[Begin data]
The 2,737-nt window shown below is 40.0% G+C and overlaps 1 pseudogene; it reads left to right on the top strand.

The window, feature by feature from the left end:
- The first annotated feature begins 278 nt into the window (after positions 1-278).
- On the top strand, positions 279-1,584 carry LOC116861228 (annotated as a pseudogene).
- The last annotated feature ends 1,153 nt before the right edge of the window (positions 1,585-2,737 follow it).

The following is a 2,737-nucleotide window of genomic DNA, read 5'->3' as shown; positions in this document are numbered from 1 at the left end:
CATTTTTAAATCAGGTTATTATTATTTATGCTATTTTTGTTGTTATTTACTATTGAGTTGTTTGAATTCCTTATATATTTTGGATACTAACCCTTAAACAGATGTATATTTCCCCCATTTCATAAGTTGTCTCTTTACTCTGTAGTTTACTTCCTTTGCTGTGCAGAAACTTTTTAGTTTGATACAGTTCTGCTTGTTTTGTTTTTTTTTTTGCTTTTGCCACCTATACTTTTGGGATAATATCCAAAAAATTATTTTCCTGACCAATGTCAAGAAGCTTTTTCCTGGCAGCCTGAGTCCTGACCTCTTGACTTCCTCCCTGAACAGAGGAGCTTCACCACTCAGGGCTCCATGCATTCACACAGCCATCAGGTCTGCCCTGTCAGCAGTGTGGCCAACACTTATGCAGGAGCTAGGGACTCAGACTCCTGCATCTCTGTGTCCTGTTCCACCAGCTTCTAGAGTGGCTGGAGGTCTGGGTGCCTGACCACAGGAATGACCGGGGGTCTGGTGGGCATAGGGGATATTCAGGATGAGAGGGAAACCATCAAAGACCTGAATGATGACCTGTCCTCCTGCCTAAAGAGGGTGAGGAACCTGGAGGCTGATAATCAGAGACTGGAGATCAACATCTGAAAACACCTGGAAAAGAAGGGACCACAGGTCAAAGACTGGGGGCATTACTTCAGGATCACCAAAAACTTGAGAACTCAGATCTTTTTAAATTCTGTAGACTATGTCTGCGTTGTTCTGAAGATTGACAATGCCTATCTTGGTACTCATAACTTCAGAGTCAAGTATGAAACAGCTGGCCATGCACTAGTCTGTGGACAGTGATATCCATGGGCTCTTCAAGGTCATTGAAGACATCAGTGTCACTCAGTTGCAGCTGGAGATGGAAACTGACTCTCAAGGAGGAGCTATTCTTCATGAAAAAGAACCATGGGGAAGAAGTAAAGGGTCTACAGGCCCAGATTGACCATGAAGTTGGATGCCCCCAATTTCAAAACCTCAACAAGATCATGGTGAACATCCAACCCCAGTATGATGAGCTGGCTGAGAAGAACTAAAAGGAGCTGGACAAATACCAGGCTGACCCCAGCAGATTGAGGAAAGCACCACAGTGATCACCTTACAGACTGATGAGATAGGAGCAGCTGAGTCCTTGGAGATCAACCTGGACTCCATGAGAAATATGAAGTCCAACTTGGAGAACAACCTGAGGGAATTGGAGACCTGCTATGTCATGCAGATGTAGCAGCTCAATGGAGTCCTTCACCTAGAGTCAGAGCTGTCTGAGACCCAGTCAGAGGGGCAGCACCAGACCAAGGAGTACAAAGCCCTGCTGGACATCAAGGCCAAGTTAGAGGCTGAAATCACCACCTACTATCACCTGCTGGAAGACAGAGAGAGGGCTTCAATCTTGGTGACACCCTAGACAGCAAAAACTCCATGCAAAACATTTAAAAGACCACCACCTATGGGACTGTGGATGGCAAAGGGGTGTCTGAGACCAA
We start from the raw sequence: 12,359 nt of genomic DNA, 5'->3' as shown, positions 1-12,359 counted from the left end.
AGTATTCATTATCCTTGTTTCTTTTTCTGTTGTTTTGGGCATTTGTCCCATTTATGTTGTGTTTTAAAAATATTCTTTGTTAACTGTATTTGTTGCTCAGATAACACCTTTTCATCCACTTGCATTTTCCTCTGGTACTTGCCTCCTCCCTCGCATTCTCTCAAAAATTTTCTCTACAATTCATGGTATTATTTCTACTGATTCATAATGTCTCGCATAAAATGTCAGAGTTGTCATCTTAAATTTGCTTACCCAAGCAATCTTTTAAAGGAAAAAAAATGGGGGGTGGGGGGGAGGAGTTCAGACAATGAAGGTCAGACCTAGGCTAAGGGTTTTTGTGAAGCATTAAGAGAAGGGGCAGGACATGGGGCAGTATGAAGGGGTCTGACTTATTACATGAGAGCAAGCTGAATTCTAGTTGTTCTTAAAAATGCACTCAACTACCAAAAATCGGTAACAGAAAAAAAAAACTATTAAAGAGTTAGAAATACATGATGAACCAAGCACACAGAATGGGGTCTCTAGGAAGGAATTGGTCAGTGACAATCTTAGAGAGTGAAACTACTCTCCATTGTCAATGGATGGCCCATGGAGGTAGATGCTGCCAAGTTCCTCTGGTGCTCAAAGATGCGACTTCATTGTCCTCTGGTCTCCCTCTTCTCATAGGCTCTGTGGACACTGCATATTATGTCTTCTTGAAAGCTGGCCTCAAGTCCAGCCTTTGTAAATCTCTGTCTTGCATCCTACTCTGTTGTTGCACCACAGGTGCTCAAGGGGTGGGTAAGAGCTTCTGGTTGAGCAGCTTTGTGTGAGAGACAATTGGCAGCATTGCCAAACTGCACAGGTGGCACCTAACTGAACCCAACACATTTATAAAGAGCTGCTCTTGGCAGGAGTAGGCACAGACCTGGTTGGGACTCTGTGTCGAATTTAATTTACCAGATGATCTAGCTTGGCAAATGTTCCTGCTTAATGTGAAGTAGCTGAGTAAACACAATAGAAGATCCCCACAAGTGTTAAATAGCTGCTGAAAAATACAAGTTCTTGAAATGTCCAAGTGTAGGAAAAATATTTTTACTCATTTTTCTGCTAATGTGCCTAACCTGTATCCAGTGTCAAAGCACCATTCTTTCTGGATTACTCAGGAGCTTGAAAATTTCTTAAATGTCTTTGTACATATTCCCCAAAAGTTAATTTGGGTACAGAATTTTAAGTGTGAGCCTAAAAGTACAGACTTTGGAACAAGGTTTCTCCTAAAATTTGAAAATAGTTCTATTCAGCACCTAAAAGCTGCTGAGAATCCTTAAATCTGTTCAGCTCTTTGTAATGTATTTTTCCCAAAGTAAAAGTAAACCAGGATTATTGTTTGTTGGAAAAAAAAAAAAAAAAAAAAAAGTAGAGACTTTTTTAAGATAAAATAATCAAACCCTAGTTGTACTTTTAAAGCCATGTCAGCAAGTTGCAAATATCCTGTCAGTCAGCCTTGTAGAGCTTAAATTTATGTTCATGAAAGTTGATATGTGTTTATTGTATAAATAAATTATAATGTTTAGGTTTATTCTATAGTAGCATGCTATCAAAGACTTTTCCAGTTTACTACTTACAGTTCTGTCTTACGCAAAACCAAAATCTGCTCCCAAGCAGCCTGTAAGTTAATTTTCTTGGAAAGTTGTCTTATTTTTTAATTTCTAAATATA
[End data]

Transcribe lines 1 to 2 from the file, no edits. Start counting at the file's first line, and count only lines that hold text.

The 2,737-nt window shown below is 40.0% G+C and overlaps 1 pseudogene; it reads left to right on the top strand.

The window, feature by feature from the left end: